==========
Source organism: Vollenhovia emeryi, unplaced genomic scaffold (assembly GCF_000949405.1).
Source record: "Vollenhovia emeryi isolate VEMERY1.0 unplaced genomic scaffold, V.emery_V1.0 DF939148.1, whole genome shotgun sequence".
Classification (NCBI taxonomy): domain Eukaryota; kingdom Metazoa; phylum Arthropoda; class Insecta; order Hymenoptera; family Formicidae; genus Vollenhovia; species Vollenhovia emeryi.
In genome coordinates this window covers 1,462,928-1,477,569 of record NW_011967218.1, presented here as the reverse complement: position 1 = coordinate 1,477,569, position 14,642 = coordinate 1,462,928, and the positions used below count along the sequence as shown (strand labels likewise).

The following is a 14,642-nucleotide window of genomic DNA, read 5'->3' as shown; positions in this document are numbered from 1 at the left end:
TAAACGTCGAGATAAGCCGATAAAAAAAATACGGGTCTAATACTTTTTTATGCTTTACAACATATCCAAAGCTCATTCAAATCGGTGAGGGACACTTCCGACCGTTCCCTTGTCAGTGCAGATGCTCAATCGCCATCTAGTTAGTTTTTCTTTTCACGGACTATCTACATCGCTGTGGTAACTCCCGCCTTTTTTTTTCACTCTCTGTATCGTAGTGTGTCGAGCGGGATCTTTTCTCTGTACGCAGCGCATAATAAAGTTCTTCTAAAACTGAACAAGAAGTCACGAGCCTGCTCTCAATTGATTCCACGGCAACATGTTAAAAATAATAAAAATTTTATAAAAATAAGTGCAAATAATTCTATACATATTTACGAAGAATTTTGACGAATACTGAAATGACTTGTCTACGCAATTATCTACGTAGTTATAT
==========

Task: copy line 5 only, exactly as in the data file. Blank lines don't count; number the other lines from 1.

The following is a 14,642-nucleotide window of genomic DNA, read 5'->3' as shown; positions in this document are numbered from 1 at the left end: